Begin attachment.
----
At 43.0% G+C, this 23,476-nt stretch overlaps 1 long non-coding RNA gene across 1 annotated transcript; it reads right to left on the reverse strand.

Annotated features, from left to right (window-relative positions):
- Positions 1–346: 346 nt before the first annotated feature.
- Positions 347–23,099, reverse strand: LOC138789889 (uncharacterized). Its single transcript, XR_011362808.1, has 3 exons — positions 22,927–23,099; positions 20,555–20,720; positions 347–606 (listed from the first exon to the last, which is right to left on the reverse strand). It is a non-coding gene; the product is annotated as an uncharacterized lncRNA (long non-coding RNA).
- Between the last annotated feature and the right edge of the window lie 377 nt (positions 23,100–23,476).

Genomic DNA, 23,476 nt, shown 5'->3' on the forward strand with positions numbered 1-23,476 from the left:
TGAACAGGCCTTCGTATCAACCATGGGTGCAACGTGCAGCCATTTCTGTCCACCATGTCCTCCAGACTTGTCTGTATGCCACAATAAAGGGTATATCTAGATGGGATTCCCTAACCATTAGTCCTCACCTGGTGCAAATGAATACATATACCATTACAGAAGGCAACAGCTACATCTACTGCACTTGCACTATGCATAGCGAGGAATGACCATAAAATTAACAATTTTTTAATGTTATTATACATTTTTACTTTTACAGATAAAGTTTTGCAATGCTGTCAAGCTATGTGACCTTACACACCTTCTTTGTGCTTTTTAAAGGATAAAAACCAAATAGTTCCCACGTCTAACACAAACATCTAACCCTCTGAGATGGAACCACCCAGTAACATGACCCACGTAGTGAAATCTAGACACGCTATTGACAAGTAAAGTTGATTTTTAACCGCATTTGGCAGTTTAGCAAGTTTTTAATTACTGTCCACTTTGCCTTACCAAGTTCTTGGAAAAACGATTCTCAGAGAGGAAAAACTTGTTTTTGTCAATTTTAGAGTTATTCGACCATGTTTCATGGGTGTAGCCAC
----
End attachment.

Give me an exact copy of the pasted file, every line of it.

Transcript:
At 43.0% G+C, this 23,476-nt stretch overlaps 1 long non-coding RNA gene across 1 annotated transcript; it reads right to left on the reverse strand.

Annotated features, from left to right (window-relative positions):
- Positions 1–346: 346 nt before the first annotated feature.
- Positions 347–23,099, reverse strand: LOC138789889 (uncharacterized). Its single transcript, XR_011362808.1, has 3 exons — positions 22,927–23,099; positions 20,555–20,720; positions 347–606 (listed from the first exon to the last, which is right to left on the reverse strand). It is a non-coding gene; the product is annotated as an uncharacterized lncRNA (long non-coding RNA).
- Between the last annotated feature and the right edge of the window lie 377 nt (positions 23,100–23,476).

Genomic DNA, 23,476 nt, shown 5'->3' on the forward strand with positions numbered 1-23,476 from the left:
TGAACAGGCCTTCGTATCAACCATGGGTGCAACGTGCAGCCATTTCTGTCCACCATGTCCTCCAGACTTGTCTGTATGCCACAATAAAGGGTATATCTAGATGGGATTCCCTAACCATTAGTCCTCACCTGGTGCAAATGAATACATATACCATTACAGAAGGCAACAGCTACATCTACTGCACTTGCACTATGCATAGCGAGGAATGACCATAAAATTAACAATTTTTTAATGTTATTATACATTTTTACTTTTACAGATAAAGTTTTGCAATGCTGTCAAGCTATGTGACCTTACACACCTTCTTTGTGCTTTTTAAAGGATAAAAACCAAATAGTTCCCACGTCTAACACAAACATCTAACCCTCTGAGATGGAACCACCCAGTAACATGACCCACGTAGTGAAATCTAGACACGCTATTGACAAGTAAAGTTGATTTTTAACCGCATTTGGCAGTTTAGCAAGTTTTTAATTACTGTCCACTTTGCCTTACCAAGTTCTTGGAAAAACGATTCTCAGAGAGGAAAAACTTGTTTTTGTCAATTTTAGAGTTATTCGACCATGTTTCATGGGTGTAGCCAC